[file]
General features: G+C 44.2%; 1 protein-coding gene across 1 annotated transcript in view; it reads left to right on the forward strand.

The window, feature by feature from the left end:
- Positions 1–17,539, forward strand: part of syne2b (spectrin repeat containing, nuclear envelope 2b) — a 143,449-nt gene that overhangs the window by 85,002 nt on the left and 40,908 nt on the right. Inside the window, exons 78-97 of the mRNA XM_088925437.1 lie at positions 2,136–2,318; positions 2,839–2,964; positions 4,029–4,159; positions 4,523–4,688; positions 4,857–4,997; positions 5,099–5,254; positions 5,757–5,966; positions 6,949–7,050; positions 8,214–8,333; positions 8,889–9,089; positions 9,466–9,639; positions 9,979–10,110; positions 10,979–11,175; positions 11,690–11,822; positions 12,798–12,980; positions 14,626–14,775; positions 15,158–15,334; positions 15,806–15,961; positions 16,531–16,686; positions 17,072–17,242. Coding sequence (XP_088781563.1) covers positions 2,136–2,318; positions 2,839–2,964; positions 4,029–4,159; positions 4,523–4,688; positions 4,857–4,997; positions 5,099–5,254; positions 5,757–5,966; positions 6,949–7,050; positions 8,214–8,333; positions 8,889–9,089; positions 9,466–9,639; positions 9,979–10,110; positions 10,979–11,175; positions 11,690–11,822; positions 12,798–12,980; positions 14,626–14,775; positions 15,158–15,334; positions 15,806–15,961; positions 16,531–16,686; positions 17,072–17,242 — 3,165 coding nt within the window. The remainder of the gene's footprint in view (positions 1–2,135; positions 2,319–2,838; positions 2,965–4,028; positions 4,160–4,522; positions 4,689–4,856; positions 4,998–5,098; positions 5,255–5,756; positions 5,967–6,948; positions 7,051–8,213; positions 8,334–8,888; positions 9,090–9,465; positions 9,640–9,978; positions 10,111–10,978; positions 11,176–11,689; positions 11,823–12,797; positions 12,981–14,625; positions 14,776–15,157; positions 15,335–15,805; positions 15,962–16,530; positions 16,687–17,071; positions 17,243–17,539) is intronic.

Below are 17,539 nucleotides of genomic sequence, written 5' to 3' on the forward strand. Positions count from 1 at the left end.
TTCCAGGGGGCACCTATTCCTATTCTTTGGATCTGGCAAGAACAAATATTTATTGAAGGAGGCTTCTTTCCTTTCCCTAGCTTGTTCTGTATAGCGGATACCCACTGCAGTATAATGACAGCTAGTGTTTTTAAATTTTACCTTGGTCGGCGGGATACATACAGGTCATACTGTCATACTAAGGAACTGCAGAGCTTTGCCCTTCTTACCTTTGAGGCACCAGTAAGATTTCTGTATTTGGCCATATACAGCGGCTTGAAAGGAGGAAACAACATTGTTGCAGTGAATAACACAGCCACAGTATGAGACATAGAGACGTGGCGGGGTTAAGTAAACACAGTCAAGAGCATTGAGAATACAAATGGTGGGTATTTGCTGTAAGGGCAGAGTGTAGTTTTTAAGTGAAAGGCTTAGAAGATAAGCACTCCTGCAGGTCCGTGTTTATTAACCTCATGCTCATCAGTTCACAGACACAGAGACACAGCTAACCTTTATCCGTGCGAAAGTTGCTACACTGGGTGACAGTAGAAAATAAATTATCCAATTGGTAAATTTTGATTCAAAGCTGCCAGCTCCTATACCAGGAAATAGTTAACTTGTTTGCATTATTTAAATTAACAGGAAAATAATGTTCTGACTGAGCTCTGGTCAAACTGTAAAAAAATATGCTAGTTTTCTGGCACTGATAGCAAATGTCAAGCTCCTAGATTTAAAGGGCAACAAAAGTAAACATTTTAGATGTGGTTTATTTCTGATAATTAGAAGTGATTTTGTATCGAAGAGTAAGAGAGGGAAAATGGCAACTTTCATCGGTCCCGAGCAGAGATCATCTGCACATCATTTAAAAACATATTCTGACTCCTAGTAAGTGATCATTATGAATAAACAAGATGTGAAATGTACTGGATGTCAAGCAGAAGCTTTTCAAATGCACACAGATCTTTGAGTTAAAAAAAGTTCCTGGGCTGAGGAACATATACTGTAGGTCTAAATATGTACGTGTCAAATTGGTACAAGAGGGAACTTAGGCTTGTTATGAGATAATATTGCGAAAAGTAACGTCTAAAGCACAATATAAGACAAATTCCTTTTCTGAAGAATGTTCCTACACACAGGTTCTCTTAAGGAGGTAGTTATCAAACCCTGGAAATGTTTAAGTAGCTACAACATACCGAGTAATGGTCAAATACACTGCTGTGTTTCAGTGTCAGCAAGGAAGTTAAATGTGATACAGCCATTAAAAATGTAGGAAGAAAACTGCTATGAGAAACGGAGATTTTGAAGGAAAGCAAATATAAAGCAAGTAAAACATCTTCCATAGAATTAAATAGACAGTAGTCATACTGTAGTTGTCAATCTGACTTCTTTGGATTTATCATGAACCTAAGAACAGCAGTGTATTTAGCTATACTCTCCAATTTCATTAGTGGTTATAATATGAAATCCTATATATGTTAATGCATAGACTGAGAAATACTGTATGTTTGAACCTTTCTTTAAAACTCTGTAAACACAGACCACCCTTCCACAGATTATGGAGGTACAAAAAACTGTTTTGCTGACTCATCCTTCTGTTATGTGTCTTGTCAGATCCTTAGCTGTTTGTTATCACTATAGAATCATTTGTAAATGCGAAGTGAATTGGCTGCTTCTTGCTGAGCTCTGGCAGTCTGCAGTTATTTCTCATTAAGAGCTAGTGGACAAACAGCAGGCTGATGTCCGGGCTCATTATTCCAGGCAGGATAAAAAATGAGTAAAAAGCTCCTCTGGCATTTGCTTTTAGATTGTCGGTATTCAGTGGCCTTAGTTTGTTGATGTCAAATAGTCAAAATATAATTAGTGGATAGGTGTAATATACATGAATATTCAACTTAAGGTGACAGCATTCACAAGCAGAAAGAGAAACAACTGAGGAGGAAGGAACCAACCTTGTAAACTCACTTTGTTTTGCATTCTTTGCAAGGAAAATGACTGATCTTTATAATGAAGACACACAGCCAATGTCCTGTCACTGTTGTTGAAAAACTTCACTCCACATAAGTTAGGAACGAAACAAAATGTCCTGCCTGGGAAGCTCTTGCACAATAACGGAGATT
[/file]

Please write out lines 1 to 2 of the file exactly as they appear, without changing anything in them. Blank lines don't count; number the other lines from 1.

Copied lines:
General features: G+C 44.2%; 1 protein-coding gene across 1 annotated transcript in view; it reads left to right on the forward strand.

The window, feature by feature from the left end: